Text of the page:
Repackaging .debs for Arch Linux's AUR (kicad-nightly-bin)
For my personal projects, I use KiCAD for design capture. KiCAD has had a 6.0 release in the works for a while, but as of this writing has not released yet. The features of 6.0 are available on GitLab main branch and in the nightly builds that are officially provided for many platforms, not including Arch. One of my older machines has a long-standing install of Arch that I don’t have the heart to remove, and I wanted to get KiCAD nightly working on this machine without the need to build it every time it’s updated.
Use Case and Requirements
Here’s what I was looking for in a KiCAD package:
- Runs on Arch
- Pre-built packages
- Fully automated nightly updates
Arch previously offered 3 packages for KiCAD:
kicad(official repos): Stable binary.
kicad-git(AUR): Latest from main branch (5.99) on GitLab. Always up-to-date. Requires building on the client machine.
kicad-nightly(AUR): Tagged nightly commits from main branch on GitLab. Automatically updated daily. Requires building on the client machine.
Unfortunately, none of these packages quite met my requirements, so I set out on making my own.
First Implementation - VPS Build Server
The first idea I had for an implementation was putting a build server up in the cloud that would automatically run a build, upload it to object storage, and generate a new PKGBUILD automatically. I drafted a high-level process for the build script and started writing an implementation in Python to run on a Linode VPS. Partway through, I started getting bogged down with some of the drawbacks of this solution:
- Cost: Linode instance ($1.86/mo) + Linode object storage ($5/mo) = $6.86/mo -> $82.32/yr
- Complexity: Heroku launches a Linode instance -> Linode updates Arch instance -> Linode builds -> Linode pushes package to object storage -> Linode pushes PKGBUILD to AUR repo – too many parts!
Final Implementation - Client-Side .deb extract -> Arch package
Halfway through the implementation of the VPS build server implementation, I ran across
debtap, a package that converts .deb packages into Arch Linux packages. I checked the top packages on the AUR to see if any utilized this package - none did, but I ran across a few that did similar things manually, including
teams. I tried writing a PKGBUILD for KiCAD nightly using the Launchpad .deb builds. I tried it out manually on a Manjaro VM and got it working, with the following caveats:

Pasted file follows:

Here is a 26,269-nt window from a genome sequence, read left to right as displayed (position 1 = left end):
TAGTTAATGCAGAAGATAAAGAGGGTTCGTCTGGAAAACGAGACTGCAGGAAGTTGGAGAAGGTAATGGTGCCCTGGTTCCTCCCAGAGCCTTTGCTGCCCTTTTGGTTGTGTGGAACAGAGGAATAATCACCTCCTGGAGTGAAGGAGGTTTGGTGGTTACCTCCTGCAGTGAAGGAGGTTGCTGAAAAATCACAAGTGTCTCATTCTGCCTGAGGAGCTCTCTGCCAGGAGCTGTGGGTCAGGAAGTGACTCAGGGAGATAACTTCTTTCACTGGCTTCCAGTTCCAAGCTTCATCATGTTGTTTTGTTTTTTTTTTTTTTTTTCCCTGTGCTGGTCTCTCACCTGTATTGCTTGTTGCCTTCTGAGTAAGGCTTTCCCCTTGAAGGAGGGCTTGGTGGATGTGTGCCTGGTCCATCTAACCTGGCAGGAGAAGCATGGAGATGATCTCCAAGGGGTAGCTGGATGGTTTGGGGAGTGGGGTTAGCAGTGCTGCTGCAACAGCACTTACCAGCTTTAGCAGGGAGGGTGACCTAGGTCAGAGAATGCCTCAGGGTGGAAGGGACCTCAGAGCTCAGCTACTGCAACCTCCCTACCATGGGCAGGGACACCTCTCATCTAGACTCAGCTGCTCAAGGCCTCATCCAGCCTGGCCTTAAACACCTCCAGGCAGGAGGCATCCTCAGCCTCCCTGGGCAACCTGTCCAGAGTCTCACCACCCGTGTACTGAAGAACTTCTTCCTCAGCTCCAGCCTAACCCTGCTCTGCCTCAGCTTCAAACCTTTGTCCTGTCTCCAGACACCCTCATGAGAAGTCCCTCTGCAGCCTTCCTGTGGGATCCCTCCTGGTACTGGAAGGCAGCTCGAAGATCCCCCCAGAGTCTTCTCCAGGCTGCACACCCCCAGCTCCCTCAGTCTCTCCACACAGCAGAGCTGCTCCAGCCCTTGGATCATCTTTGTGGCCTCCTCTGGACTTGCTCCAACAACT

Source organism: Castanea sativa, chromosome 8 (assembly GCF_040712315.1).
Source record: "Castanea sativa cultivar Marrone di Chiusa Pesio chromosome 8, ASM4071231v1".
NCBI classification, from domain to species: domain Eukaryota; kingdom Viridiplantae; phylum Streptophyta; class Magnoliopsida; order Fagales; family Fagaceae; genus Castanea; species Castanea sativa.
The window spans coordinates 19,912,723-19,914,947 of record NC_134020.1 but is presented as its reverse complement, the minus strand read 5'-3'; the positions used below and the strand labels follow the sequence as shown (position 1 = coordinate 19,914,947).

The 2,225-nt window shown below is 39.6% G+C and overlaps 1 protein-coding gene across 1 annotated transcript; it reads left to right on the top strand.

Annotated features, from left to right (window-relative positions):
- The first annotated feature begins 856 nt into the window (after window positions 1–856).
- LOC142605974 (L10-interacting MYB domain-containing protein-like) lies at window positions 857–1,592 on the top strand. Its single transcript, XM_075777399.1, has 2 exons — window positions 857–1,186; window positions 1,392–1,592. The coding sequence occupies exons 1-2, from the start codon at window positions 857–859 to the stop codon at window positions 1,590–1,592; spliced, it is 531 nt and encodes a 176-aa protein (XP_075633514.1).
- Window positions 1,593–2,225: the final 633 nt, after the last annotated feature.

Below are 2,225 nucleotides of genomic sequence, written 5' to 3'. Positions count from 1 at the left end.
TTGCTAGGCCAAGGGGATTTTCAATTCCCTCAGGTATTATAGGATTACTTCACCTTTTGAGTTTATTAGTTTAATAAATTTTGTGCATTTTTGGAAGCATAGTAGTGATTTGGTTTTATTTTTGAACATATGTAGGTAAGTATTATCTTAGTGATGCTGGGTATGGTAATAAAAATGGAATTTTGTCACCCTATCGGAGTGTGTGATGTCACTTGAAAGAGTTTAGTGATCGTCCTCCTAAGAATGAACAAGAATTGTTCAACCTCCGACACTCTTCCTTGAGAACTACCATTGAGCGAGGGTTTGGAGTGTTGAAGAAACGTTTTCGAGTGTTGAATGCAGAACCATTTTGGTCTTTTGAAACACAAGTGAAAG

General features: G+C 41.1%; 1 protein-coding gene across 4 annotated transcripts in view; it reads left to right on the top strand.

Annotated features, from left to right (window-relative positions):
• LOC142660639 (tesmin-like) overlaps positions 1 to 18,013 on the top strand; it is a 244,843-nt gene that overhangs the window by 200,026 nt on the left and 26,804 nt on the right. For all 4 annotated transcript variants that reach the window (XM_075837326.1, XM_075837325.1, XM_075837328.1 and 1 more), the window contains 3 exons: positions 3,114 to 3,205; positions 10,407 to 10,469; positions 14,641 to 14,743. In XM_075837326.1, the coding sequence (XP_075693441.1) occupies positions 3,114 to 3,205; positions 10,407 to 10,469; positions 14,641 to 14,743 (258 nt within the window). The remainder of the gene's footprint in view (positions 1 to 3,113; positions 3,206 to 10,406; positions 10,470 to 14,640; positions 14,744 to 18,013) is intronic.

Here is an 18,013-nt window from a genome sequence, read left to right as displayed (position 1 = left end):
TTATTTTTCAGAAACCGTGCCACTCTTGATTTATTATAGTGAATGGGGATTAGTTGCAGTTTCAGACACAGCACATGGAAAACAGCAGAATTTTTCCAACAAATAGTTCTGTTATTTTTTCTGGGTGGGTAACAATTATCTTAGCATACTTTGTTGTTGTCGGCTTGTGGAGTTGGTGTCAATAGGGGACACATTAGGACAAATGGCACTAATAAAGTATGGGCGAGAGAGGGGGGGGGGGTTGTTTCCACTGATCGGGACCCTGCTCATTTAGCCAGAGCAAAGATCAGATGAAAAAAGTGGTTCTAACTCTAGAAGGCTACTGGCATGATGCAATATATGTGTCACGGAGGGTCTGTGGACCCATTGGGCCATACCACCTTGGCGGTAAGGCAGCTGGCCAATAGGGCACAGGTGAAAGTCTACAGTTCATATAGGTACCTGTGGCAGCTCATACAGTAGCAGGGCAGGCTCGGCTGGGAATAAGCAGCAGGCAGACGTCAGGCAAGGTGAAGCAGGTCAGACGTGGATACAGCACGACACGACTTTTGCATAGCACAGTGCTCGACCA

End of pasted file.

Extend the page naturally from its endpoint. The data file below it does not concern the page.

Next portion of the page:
kicad(stable Arch package) had to be installed as a dependency
glew-2.1had to be installed as a dependency to resolve an error in opening pcbnew
wxWidgetsencounters an warning: “Mismatch between the program and library build versions detected”
- non-fatal error - closing the dialog box allows the user to ignore
- Rebuilding and reinstalling
wxgtk-commonvia their PKGBUILD fixes this issue, but is not required.
Most importantly, it worked, and it addressed both of my concerns with the VPS solution.
A Heroku worker process is launched every 10 mins using Heroku Scheduler, which does the following:
- Gets the latest
kicad-nightly-binversion from the AUR via the REST API
- Gets the latest
kicad-nightlyversion from Launchpad via
- Compare the Launchpad and AUR version - if the version on Launchpad is not newer than the AUR package, stop the worker. Else, continue.
- Get the URL of the latest
kicad-nightly.deb from Launchpad via
- Download the latest
kicad-nightly.deb from Launchpad to the Heroku worker, and calculate the sha256sum of the .deb
- Clone the AUR git repo using
jinja2to populate PKGBUILD_template
- Stage, commit, and push changes to the AUR git repo
This project was a good exercise for me in choosing solutions that are maintainable over solutions that are complex, at the cost of sacrificing some performance. Overall, the .deb extract solution ended up being a pretty maintainable, low-complexity (and free!) solution, which made its dependency drawbacks acceptable.
If you want to see the source, you can access it on GitHub: amakovec/kicad-nightly-bin-arch. If you want to install the package via the AUR on your own machine, you can find the PKGBUILD on the AUR: